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The Ear of Christ

We are delighted to wecome our fourth guest blogger, Michael Centore. Michael is a new friend of the Pentecost Vigil Project and represents for us one of the signs of the Holy Spirit at work: tha gathering of believers who would otherwise not have met. Join us in welcoming Michael!


Paul’s image of a “body” in the First Epistle to the Corinthians (12:12-27; cf. Rom 12:4-5) as a way to explain the

interdependent relationship of all believers to each other and to Christ has long been a staple of contemplative practice. To conceive, first, what part of the Body of Christ we might be, and then to tailor our prayer and align our action to this conception, is a continual process of discernment. We may be different parts at different times, just as we may more closely identify with various characters in the gospel parables depending on our station in life.

Lately I have been meditating on what it means to be an “ear” of Christ. I have been partially spurred to this by my work as an editor, whose job it is to “hear” the inner voice of an author, and to digest, distill, and connect disparate texts to present them as a unified whole, and partially by my participation in a small Christian community whose spiritual efficacy depends on participants’ ability to listen and respond to one another. But looming behind my meditation, aside from any personal situation, is the culture of synodality that has infused the church and is already beginning to reorient our perspective from an individualistic, “vertical” faith to something more horizontal and solidaristic—the via collectiva, or “collective way,” that seeks to place our personal goals at the disposal of the comm on good.

There are some wonderful resources available to help us connect the practice of “transformative listening” with the aims and intentions of synodality, including the document Towards a Spirituality of Synodality prepared by the Synod’s Spirituality Commission Subgroup and the Synod Secretariat’s brief overview of the “Spiritual Conversation” method. Sr. Laurence Loubières, XMCJ, director of the Service for Discernment in Common, a service of the Jesuit Province of Canada, has also provided essays, webinars, and slide presentations that elaborate on this theme with helpful real-world examples.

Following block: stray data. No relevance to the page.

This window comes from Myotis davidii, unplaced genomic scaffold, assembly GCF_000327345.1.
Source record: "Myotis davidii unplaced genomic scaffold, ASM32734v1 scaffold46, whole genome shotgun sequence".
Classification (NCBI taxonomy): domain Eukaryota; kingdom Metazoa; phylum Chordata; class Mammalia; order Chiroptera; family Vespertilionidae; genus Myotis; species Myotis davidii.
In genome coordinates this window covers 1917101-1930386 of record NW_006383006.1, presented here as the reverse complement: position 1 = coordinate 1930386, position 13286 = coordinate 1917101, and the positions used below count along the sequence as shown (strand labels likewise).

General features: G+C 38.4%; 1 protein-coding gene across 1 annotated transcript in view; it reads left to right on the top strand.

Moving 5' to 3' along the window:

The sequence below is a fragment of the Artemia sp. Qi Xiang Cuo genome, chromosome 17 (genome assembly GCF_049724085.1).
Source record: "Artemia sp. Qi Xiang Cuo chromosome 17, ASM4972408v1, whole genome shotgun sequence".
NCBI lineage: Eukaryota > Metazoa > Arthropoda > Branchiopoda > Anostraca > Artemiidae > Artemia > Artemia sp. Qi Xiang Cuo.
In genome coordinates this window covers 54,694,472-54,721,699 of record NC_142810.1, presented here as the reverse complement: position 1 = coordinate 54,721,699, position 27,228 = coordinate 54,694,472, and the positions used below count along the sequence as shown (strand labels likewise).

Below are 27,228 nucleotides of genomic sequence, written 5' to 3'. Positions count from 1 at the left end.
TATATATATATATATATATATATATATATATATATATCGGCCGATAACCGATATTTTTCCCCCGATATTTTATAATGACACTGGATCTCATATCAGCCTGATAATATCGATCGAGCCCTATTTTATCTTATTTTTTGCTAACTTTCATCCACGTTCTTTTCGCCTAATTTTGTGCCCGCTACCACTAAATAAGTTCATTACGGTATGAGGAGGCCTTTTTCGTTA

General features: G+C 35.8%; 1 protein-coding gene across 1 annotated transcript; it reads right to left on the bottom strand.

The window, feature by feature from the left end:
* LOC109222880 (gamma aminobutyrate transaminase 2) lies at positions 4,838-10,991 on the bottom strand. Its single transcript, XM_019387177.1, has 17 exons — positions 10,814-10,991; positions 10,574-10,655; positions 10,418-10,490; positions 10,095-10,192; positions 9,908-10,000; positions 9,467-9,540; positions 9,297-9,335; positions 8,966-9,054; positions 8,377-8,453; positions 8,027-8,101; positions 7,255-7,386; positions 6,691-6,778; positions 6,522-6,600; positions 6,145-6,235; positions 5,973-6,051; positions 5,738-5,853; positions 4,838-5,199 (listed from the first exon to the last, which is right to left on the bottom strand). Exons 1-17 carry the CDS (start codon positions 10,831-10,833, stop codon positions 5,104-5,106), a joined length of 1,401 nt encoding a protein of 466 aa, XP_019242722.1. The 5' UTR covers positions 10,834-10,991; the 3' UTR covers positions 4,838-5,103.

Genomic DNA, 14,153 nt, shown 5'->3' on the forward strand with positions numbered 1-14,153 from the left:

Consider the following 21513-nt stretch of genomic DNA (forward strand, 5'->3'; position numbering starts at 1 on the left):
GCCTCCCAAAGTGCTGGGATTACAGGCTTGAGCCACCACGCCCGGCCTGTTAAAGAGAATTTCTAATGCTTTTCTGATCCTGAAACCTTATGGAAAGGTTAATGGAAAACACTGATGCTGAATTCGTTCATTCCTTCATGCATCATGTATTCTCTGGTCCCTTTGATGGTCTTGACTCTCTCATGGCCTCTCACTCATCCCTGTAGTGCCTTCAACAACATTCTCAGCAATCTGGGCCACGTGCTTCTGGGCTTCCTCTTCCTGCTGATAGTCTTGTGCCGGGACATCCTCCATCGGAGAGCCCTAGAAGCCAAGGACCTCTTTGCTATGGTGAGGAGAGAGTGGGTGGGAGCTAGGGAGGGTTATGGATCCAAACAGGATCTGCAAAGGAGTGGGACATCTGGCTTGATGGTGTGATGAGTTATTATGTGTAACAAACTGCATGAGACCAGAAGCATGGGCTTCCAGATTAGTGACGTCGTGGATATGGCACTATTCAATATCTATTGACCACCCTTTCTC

In dialogue with these resources, we can begin to contemplate more deeply the image of the “ear” of Christ, as both a part of his corporeal and his Mystical Body. I start by isolating the ear’s anatomical structure: tucked off to the side of the face, it is rarely the first thing we notice about a person; it may be hidden beneath hair or a head covering, as we see in the figures of many Orthodox icons, lending it a feeling of being secreted away from the rest of the features. Unlike the eyes that can flicker and dart expressively, or the mouth and tongue that can move at will, the ear is stationary and receptive. In this it can be likened to the heart of one pursuing stillness, or hesychia, a comparison the late Kallistos Ware adumbrated in an essay on the Jesus Prayer:


Silence is not merely negative, a pause between words, a temporary cessation of speech—but, properly understood, it is highly positive: an attitude of attentive alertness, of vigilance, and above all of listening. The hesychast, the person who has attained hesychia, inner stillness or silence, is par excellence the one who listens. He listens to the voice of prayer in his own heart, and he understands that this voice is not his own but that of Another speaking within him.


To push the comparison even further, we might consider the tripartite structure of the bones within the middle ear: just as the three Persons of the Trinity are operative within our own hearts, drawing us “into their orbit,” as it were, as we allow ourselves to synchronize with the rotation of love that cycles from the Father to the Son and is returned through the Holy Spirit, so do the three bones of the ear operate together to facilitate the transmission of sound; and just as the Trinity reveals to us the inner workings of God’s nature that would be otherwise unintelligible, so does the “trinity” of bones within the ear help transmute a series of unintelligible vibrations into electrical signals that our brain can then detect, process, and reflect upon.